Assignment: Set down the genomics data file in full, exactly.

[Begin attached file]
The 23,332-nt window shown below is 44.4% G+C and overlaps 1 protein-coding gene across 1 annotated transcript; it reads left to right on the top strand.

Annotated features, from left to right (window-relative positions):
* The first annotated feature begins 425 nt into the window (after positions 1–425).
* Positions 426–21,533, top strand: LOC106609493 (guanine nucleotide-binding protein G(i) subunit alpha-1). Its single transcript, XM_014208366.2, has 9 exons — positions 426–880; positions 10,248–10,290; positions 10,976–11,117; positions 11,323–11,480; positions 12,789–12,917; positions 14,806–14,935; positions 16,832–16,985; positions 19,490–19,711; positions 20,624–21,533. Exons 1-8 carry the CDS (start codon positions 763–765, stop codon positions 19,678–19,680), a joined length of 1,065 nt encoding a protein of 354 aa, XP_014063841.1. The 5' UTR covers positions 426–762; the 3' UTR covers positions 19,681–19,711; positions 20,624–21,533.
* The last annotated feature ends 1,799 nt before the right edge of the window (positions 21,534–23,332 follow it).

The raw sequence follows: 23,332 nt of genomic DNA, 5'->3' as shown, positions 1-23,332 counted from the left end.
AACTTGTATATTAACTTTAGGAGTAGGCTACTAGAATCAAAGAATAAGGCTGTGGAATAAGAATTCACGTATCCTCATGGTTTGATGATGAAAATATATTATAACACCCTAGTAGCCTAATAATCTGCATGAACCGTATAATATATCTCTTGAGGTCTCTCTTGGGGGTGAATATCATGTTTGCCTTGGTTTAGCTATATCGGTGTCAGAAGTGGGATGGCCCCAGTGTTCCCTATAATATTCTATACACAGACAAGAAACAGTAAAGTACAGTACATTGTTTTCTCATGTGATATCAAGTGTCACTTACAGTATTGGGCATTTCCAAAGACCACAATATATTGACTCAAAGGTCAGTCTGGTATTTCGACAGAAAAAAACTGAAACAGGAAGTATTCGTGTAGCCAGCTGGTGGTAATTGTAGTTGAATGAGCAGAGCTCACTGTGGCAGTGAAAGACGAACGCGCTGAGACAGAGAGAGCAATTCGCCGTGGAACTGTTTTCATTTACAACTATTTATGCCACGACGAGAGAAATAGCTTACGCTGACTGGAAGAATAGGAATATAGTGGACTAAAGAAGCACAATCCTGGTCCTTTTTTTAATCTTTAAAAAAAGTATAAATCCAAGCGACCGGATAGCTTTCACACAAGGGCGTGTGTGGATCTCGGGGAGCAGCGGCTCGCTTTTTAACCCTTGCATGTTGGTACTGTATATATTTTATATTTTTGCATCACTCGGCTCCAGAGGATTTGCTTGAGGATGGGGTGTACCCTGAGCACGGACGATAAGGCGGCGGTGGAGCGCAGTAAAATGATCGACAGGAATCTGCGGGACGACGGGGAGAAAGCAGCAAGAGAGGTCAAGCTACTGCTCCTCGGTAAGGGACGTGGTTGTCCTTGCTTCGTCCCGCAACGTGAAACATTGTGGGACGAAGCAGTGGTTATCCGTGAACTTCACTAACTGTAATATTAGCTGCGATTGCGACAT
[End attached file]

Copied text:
The 23,332-nt window shown below is 44.4% G+C and overlaps 1 protein-coding gene across 1 annotated transcript; it reads left to right on the top strand.

Annotated features, from left to right (window-relative positions):
* The first annotated feature begins 425 nt into the window (after positions 1–425).
* Positions 426–21,533, top strand: LOC106609493 (guanine nucleotide-binding protein G(i) subunit alpha-1). Its single transcript, XM_014208366.2, has 9 exons — positions 426–880; positions 10,248–10,290; positions 10,976–11,117; positions 11,323–11,480; positions 12,789–12,917; positions 14,806–14,935; positions 16,832–16,985; positions 19,490–19,711; positions 20,624–21,533. Exons 1-8 carry the CDS (start codon positions 763–765, stop codon positions 19,678–19,680), a joined length of 1,065 nt encoding a protein of 354 aa, XP_014063841.1. The 5' UTR covers positions 426–762; the 3' UTR covers positions 19,681–19,711; positions 20,624–21,533.
* The last annotated feature ends 1,799 nt before the right edge of the window (positions 21,534–23,332 follow it).

The raw sequence follows: 23,332 nt of genomic DNA, 5'->3' as shown, positions 1-23,332 counted from the left end.
AACTTGTATATTAACTTTAGGAGTAGGCTACTAGAATCAAAGAATAAGGCTGTGGAATAAGAATTCACGTATCCTCATGGTTTGATGATGAAAATATATTATAACACCCTAGTAGCCTAATAATCTGCATGAACCGTATAATATATCTCTTGAGGTCTCTCTTGGGGGTGAATATCATGTTTGCCTTGGTTTAGCTATATCGGTGTCAGAAGTGGGATGGCCCCAGTGTTCCCTATAATATTCTATACACAGACAAGAAACAGTAAAGTACAGTACATTGTTTTCTCATGTGATATCAAGTGTCACTTACAGTATTGGGCATTTCCAAAGACCACAATATATTGACTCAAAGGTCAGTCTGGTATTTCGACAGAAAAAAACTGAAACAGGAAGTATTCGTGTAGCCAGCTGGTGGTAATTGTAGTTGAATGAGCAGAGCTCACTGTGGCAGTGAAAGACGAACGCGCTGAGACAGAGAGAGCAATTCGCCGTGGAACTGTTTTCATTTACAACTATTTATGCCACGACGAGAGAAATAGCTTACGCTGACTGGAAGAATAGGAATATAGTGGACTAAAGAAGCACAATCCTGGTCCTTTTTTTAATCTTTAAAAAAAGTATAAATCCAAGCGACCGGATAGCTTTCACACAAGGGCGTGTGTGGATCTCGGGGAGCAGCGGCTCGCTTTTTAACCCTTGCATGTTGGTACTGTATATATTTTATATTTTTGCATCACTCGGCTCCAGAGGATTTGCTTGAGGATGGGGTGTACCCTGAGCACGGACGATAAGGCGGCGGTGGAGCGCAGTAAAATGATCGACAGGAATCTGCGGGACGACGGGGAGAAAGCAGCAAGAGAGGTCAAGCTACTGCTCCTCGGTAAGGGACGTGGTTGTCCTTGCTTCGTCCCGCAACGTGAAACATTGTGGGACGAAGCAGTGGTTATCCGTGAACTTCACTAACTGTAATATTAGCTGCGATTGCGACAT